67

Austin Chronicle

By Marc Savlov
Far more coherent than its immediate predecessor, Spy Kids: All the Time in the World in 4D benefits greatly from its two likable young leads and some of the series' wittiest, pun-filled writing.
Full Review
63

Slant Magazine

Even the use of the 3D format -- and the 4D "Aroma-Scope," which allows the viewer to enjoy various odors in sync with the film -- adds to its good-natured earnestness.
Full Review
60

Boxoffice Magazine

By Sara Maria Vizcarrondo
Far more charming, quick-witted and high spirited than anyone could have expected...for a film that didn't screen for press. It's gimmicky up the wazoo (not just 3D, but scratch-and-sniff "Aroma-Scope" cards handed out at screenings) and it's all the better for it.
Full Review
50

Movieline

By Michelle Orange
The film is being released in both 2- and 3-D, and from what I could tell the 3-D version is still almost 50-50. What use is made of the technology is hardly worth the effort, unless you've always wanted to experience a cascade of cheesies in 3-D.
Full Review
50

Chicago Reader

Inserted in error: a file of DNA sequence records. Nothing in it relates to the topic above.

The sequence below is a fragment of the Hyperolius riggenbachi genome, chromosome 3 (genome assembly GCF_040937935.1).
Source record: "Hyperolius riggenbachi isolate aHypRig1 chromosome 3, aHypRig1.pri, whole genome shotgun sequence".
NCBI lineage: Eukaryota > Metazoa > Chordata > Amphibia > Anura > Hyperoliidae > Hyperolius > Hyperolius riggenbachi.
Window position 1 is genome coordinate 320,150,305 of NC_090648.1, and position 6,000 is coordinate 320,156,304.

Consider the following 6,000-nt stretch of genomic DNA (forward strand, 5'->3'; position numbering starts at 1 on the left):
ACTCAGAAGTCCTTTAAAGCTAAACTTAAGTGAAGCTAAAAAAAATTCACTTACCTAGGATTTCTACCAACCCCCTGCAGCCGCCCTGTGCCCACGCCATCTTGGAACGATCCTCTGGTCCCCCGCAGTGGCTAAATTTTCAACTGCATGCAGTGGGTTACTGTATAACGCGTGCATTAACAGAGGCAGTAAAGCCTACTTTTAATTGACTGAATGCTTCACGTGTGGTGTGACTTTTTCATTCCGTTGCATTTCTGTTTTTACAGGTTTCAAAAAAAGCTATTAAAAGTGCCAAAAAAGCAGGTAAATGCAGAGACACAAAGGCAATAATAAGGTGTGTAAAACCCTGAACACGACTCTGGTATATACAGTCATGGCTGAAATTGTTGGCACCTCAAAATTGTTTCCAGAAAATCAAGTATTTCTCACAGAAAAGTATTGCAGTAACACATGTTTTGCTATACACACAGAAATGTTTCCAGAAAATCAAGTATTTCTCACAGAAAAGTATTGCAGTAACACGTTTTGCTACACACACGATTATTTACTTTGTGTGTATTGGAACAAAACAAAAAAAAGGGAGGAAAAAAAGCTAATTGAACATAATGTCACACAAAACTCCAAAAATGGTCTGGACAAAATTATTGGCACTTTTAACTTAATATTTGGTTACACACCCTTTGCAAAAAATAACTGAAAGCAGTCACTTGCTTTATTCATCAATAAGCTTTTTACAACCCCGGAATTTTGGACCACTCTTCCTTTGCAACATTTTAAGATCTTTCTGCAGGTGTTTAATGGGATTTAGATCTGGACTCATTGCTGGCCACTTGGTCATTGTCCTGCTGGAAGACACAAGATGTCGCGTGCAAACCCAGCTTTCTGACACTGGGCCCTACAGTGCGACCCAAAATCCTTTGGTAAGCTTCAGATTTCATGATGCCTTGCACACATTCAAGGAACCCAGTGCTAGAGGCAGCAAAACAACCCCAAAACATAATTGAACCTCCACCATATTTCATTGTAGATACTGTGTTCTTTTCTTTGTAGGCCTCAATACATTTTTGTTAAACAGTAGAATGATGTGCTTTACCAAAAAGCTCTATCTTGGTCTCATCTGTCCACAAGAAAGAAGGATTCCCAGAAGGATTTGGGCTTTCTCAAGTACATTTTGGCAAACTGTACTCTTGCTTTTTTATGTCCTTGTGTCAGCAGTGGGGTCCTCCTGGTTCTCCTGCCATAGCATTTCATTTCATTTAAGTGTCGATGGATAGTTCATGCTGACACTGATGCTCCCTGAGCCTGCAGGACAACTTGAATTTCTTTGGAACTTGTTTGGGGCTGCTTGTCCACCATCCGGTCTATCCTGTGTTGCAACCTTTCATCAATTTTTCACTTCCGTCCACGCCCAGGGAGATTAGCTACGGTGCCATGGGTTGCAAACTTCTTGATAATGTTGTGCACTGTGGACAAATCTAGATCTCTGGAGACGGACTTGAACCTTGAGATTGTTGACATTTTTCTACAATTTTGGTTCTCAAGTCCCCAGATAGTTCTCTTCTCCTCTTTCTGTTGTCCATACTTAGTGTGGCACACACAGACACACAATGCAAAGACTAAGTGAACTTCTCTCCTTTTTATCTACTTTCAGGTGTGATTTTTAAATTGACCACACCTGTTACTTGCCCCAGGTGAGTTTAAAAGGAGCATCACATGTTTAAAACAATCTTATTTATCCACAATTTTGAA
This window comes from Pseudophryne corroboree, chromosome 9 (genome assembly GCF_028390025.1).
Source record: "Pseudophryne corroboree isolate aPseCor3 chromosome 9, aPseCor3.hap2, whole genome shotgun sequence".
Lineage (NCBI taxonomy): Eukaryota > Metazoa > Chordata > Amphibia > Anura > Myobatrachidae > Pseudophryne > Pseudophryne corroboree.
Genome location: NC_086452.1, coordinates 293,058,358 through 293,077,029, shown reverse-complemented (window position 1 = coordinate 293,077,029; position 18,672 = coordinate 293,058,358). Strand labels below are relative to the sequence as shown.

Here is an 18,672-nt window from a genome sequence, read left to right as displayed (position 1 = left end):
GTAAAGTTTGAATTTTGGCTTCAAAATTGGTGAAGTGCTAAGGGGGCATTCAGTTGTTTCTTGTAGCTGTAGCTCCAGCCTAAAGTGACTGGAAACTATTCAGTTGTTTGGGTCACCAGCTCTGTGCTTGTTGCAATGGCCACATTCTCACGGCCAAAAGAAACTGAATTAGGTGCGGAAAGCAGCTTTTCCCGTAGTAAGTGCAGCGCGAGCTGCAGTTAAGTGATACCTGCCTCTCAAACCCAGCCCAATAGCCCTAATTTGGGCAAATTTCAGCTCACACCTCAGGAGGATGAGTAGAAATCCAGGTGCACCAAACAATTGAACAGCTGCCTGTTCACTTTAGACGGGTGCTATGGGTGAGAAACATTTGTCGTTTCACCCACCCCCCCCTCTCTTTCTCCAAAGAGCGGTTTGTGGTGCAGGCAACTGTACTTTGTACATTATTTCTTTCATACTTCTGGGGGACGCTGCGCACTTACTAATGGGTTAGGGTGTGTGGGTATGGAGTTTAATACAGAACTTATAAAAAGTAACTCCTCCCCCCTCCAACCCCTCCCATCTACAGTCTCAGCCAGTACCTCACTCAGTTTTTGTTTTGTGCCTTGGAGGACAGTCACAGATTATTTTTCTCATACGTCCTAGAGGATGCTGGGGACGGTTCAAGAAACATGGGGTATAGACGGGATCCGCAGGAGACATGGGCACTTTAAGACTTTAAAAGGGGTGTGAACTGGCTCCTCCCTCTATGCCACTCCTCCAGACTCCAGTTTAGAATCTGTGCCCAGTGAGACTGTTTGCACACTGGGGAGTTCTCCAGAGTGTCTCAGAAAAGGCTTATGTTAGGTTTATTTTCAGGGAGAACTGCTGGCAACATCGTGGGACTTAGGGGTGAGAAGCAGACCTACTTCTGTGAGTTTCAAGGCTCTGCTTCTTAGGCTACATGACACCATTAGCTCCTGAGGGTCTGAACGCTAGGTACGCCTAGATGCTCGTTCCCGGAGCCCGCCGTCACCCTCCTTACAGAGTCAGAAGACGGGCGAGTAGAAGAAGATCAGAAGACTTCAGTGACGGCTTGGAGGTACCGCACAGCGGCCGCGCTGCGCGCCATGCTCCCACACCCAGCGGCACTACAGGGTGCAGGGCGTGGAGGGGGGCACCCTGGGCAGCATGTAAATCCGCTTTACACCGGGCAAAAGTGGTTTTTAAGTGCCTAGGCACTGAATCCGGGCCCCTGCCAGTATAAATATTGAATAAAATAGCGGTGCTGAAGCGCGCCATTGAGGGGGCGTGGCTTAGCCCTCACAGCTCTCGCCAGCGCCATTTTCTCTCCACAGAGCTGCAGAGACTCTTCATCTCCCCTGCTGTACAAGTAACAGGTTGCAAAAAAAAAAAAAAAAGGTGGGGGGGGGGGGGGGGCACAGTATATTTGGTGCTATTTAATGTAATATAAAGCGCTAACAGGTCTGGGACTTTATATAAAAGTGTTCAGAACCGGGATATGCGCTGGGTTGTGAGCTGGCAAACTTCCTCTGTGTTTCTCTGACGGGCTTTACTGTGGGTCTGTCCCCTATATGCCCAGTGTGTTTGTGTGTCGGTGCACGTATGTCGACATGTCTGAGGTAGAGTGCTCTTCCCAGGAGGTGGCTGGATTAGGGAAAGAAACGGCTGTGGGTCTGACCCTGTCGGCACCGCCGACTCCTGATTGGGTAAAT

The visual effects are as gleefully shoddy as ever, and the playful ideas sometimes achieve a dreamlike suggestiveness.
Full Review
42

Entertainment Weekly

The fourth installment of Robert Rodriguez's franchise that keeps adding dimensions even as it loses charm would have been better titled "Spy Kids: All the Time Puns in the World."
Full Review
38

Orlando Sentinel

By Roger Moore
Nobody has much that's funny to say or cool to do. Even the spy gadgets are lame.
Full Review
38

Boston Globe

By Tom Russo
Alba, meanwhile, is again ridiculously shoehorned into a comedy gig, although she does have an amusing opening bit spying while nine months pregnant. If only diaper bomb gags weren't the inevitable follow-up.
Full Review
30

The Hollywood Reporter

By Todd McCarthy
Arriving eight years after the lame third installment in Dimension's profitable series, this seems like far too little way too late.
Full Review
20

Time Out New York

Even by the broad standards of children's flicks, the film's prank-prone next-gen tween spy Rebecca (Blanchard) is one monstrous brat.
Full Review
37 out of 100
Generally unfavorable reviews
Metascore® based on all critic reviews. Scores range from 0 to 100, with higher scores indicating more favorable reviews.